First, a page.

Organisers of the Liam Miller tribute match have welcomed the GAA's announcement that it is willing to meet with them to discuss the proposed staging of the game in Páirc Uí Chaoimh.
The former Ireland international soccer player died from oesophageal cancer aged 36 this year, and the aim of the game is to raise funds for his family.
The tribute match will see a Manchester United Legends XI managed by Roy Keane and featuring players like Ryan Giggs, Denis Irwin, Paul Scholes and Rio Ferdinand take on a Glasgow Celtic/Republic of Ireland selection featuring players like Robbie Keane, Damian Duff, Kenny Cunningham and Kevin Kilbane.
Developer Michael O'Flynn, a neighbour of the late Mr Miller in Ovens and chairman of the organising committee, said he was heartened by the news that GAA President John Horan and Director General Tom Ryan were willing to meet the committee.
“I very much welcome the suggestion from GAA HQ that they would meet with us - obviously I am very keen to explore the opportunity to perhaps stage this benefit game for Liam’s family in Páirc Uí Chaoimh but this meeting is just the first step on the road to that end,” he said.
“I suppose I should also take the opportunity to say that reports on social media tweets on Saturday night which were picked up by some media outlets that the game is going ahead in Páirc Uí Chaoimh are not correct - we are simply meeting people from GAA HQ at this stage.”
Mr O’Flynn said he was looking forward to hearing from GAA HQ but he stressed no arrangements have been made yet as to when they would meet to discuss the game.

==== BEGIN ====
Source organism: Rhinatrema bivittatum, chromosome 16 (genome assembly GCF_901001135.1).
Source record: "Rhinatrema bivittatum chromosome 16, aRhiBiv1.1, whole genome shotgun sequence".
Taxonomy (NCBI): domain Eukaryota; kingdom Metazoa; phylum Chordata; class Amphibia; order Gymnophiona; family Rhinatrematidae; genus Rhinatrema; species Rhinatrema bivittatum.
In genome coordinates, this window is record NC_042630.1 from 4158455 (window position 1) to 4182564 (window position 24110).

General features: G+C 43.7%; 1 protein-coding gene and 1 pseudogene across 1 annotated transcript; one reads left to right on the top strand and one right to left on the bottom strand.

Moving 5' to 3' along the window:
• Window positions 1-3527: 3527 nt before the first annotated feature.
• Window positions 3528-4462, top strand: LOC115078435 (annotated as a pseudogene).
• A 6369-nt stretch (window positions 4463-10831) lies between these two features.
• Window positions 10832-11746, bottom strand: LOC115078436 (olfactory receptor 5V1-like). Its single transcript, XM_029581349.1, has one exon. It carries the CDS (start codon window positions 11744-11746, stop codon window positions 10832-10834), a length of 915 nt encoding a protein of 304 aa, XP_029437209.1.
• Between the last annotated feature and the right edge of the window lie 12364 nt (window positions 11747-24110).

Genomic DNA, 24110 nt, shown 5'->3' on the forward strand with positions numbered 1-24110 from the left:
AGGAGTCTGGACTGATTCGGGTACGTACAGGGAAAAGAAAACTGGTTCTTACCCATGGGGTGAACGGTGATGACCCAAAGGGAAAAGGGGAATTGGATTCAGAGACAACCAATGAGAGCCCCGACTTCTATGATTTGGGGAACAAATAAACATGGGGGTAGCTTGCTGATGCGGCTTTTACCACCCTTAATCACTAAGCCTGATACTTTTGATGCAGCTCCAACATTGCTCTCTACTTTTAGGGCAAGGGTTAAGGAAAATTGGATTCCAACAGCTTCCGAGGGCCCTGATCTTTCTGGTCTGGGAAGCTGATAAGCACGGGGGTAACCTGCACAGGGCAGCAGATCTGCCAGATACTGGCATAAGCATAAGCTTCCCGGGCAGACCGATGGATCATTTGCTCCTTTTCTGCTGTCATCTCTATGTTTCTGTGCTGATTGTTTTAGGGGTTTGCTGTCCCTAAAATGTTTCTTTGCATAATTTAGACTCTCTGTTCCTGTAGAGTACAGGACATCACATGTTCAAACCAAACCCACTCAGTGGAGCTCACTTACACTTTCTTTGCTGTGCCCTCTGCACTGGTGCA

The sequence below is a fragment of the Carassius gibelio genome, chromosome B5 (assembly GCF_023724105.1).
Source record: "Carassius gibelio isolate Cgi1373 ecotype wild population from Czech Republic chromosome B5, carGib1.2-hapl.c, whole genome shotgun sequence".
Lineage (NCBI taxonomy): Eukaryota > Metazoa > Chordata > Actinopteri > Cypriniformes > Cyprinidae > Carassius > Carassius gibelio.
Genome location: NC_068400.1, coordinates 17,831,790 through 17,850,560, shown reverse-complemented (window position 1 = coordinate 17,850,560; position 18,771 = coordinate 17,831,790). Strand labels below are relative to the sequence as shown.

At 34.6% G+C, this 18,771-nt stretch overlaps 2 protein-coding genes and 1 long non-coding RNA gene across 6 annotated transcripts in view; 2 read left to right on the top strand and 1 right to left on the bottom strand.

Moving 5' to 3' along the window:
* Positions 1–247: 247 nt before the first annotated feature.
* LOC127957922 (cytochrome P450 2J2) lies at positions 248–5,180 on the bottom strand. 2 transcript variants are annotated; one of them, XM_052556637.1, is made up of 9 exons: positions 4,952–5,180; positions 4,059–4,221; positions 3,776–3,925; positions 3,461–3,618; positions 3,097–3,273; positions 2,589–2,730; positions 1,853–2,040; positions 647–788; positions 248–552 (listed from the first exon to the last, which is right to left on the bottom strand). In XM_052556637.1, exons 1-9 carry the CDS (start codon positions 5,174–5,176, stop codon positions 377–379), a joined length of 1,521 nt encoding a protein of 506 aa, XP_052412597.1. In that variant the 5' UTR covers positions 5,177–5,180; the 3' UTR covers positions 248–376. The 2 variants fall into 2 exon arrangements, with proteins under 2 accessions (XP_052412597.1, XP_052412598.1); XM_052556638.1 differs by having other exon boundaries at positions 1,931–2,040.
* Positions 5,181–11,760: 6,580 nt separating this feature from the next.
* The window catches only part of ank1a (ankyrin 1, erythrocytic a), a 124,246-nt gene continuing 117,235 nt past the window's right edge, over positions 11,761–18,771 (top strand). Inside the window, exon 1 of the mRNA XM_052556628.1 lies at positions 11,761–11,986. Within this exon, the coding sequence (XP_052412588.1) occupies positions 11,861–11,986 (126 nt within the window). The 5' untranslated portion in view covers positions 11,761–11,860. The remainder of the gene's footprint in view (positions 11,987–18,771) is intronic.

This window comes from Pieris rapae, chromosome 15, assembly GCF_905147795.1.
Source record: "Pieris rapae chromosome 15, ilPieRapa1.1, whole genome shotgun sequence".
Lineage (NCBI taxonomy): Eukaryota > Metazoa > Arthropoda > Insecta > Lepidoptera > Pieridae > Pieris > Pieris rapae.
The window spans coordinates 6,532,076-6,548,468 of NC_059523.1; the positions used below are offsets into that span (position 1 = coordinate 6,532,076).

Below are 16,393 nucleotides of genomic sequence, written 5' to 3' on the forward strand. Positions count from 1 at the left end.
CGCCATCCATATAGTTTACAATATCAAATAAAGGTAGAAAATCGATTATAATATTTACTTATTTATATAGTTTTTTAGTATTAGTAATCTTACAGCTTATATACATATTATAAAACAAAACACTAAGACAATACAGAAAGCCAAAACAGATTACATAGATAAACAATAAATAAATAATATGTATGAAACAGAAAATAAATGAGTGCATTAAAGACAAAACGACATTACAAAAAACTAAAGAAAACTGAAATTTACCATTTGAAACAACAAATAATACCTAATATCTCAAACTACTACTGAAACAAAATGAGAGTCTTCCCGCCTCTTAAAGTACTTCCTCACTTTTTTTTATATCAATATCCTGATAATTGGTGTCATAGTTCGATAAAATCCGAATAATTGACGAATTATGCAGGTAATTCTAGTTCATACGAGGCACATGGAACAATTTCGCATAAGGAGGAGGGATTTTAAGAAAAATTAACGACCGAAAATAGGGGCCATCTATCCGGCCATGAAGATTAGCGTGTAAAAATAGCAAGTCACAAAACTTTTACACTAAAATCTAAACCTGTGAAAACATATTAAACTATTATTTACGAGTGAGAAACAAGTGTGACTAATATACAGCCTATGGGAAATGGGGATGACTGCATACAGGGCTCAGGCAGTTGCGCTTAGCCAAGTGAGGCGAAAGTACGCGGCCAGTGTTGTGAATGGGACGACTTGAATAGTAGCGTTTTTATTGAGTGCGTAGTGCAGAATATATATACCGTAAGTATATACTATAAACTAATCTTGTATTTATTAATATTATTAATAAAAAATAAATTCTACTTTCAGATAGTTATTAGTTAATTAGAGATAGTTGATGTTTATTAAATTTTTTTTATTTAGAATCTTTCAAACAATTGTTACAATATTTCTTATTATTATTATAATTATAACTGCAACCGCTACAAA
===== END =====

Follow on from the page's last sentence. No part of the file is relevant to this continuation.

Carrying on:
Tickets for the game on September 25th between a Manchester United Legends XI and a Celtic/Republic of Ireland XI at the 7,300-capacity Turner’s Cross in Cork sold out within minutes of going on sale on Friday.
Amid calls for the higher-capacity Páirc Uí Chaoimh to host the benefit match instead, the GAA on Friday night said it was prohibited under its rules from hosting games other than those under its control in its stadiums and grounds and this could only be changed by GAA Congress in February.
However, on Saturday night, a tweet from the organisation's official account stated: "The GAA President and Ard Stiúrthóir, along with representatives of the Cork Committee, are to seek a meeting with the organising committee of the Liam Miller Tribute Match to discuss issues around the game."
The GAA's announcement was also welcomed by Bishop of Cork and Ross, Dr John Buckley, himself a keen Cork GAA supporter, who said that he hoped a resolution would be reached to allow the match go ahead at the €80 million redeveloped Páirc Uí Chaoimh, which has a capacity of 45,000.
“I am delighted that talks are going to be held between the GAA and the organisers of the Testimonial Match for Liam Miller - the Testimonial Match is an event worth of support and many Cork people would like to attend,” he said.
Bishop Buckley, whose diocese includes the parish of Ovens where Liam Miller grew up, noted that the former Glasgow Celtic, Manchester United and Republic of Ireland midfielder had played Gaelic football with local club, Éire Óg, and he hoped a way could be found to resolve the issue.
It is understood that the decision by the GAA to organise the meeting follows a lot of behind activity behind the scenes by some senior Government figures including Tánaiste Simon Coveney and Cork Fine Gael Senator, Jerry Buttimer as well as Fianna Fail leader, Micheál Martin.
Earlier, Mr Martin tweeted that the GAA and Páirc Uí Chaoimh were rooted in and supported by the community to which Mr Miller and his family belonged. "The unique event organised to reflect that community ethos and to honour Liam Miller should be held in Páirc Uí Chaoimh," he tweeted.
Meanwhile, Lord Mayor of Cork Cllr Mick Finn who is hosting a banquet as part of the tribute, said the fact that tickets for the game sold out within 60 seconds on Friday morning indicated just how the people of Cork and beyond had responded to the idea of the benefit match.
He said that the GAA rightly had rules governing the making available of grounds to other sports in which it might be competition but the Liam Miller game was about honouring a Cork sportsman who had brought honour to his city and county and it did not contravene GAA rules.